The power of the Hastag

What is Twitter? Twitter is quite the hype these days. You hear more and more talk about it! However, it was quite the unknown phenomenon to me. Considering that more and more applications are being adapted and used in the classroom, I thought why not go figure out how to use it and if it had any potential for the classroom Using sites such as this one  and my friend’s twitter account, I went off on a mission to demystify what all this hype was about. to tweet After investigation, I discovered that Twitter is an online social networking AND microblogging service. It allows it’s users to read or make posts of 140 characters. Therefore, this allows for short, clear cut messages. This messages are called “tweets”. (However, to be able to post messages you have to be registered. If not, you can still read all the different posts….you just cannot post any yourself!) You can also “follow” someone. This means that their “tweets” (posts on twitter) will appear on your feed; this way you will not miss any of their posts. Twitter also allows you to “retweet”. This basically means that you can share what someone else posted. However, both tweets and retweets are tracked to see which ones are the most popular.

Another important aspect of Twitter is the hashtaga  “#” sign. Using the hashtag, users can group posts together by topic or type. For example, in the context of a classroom, using #ESLMissNancy could group together everything that the fictive Miss Nancy posted on Twitter for her students. Her students could then have access to all this information in one place due to this hashtag. Just for this element, I can see the invaluable tool Twitter could become in the context of a creative writing or and ESL classroom.

K-12 teachers have taken advantage of Twitter’s format to keep their classes engaged and up-to-date on the latest technologies. The following projects provide you and your students with 50 ways to Twitter in the classroom to create important and lasting lessons.” – Samantha Miller

How to use Twitter in the Classroom?

First of all, the use Twitter in the Classroom, you should set up a new Twitter account for your class! You should “protect” your updates to keep is private and safe. Then, you can invite parents to “follow” you. This way parents can know and see what their child is doing in class. They can also access all this information from their home, which makes it all easier.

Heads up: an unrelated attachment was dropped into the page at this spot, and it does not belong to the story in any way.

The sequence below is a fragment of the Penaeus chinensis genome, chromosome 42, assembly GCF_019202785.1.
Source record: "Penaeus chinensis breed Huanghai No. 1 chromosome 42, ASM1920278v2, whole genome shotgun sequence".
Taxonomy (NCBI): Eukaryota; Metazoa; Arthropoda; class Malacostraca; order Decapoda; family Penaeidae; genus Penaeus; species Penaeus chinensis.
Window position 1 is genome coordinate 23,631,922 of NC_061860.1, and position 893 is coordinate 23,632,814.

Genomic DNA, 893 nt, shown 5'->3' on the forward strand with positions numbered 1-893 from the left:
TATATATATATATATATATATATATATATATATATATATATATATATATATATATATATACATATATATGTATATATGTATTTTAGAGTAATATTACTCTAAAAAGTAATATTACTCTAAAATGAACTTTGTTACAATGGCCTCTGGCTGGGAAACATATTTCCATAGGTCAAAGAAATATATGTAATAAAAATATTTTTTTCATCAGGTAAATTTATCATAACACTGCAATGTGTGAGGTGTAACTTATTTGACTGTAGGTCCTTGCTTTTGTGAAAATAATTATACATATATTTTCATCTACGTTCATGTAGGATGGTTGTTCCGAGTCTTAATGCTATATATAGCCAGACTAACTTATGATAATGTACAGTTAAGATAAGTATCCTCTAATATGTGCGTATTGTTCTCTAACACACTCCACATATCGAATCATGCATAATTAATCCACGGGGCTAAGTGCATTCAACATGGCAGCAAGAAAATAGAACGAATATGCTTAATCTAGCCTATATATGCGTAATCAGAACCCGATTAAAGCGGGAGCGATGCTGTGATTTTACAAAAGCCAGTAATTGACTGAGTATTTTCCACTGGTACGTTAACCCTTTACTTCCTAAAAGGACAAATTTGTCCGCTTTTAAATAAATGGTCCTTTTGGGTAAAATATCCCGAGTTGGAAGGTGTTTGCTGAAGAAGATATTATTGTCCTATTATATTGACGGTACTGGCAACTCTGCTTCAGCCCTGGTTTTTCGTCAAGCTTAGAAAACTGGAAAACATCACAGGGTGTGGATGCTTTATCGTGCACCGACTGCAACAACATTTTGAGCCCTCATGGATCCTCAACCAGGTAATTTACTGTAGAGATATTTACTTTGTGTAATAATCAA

• Tweet about upcoming due dates or assignments. Tweets are the perfect way to remind students of what they have to do. It is short, quick and very accessible!
  • Have a running news feed for the class. This way all the classroom information is located in one place that has easy access. It is a good way to help structure those students who are always lost and loosing their worksheets, papers, guidelines, etc… This can also be very useful for the students who were absent on a certain day!
  • Have your own classroom hashtag. Once again, all the information will be regrouped in one spot. Nonetheless, now students will also be able to share information, documents, or findings of the internet with the rest of the classroom. This will help build the feeling of a community within the classroom!
  • Facilitate research. Typing  keywords into the Twitter’s search engine can be a good way to find all kind of different sources (from microblog entries  to links and videos that were posted under this topic).

Twitter in the Classroom?


This nice image comes from TeachBytes (2013).  It makes a link with the Bloom’s Taxonomy Chart we learned about in Introduction to Linguistics (at Laval University) and Twitter. Go take a look! It clearly explains how Twitter can be used in the classroom to maximise your students’ learning

How I would use Twitter Personally, through my excursion in the world of Twitter, I see its invaluable asset to teaching literature or creative writing in class. It is an excellent way to encourage and enstore collaborative writing within a classroom. Here are a few ideas of how to creatively integrate Twitter in the classroom!

  • Write summaries. The short limit of characters allows students work on their abilities to clearly summarize in a few words. It helps them become more concise in their writing.
  • Produce a Tweet dialogue between two conflicting/opposing characters (e.g. Hitler and Anne Frank). I also found this neat site that is definitely worth checking out for inspiration! It make Tweets in the way of some past Historical figures. It is a good way to learn about History, and about style and identity in writing.
  • Use Twitter to write a Short Story.
  • Write a collaborative story. Have one student start the story with a tweet. Then, each student can add on the story by writing a tweet of their own. You can link up all these different posts with a hashtag!

Here is a Bonus tool for teachers!  It is a hashtag feed focused for teachers and tips for the classroom! You should definitely check it out.

Have fun discovering Twitter!


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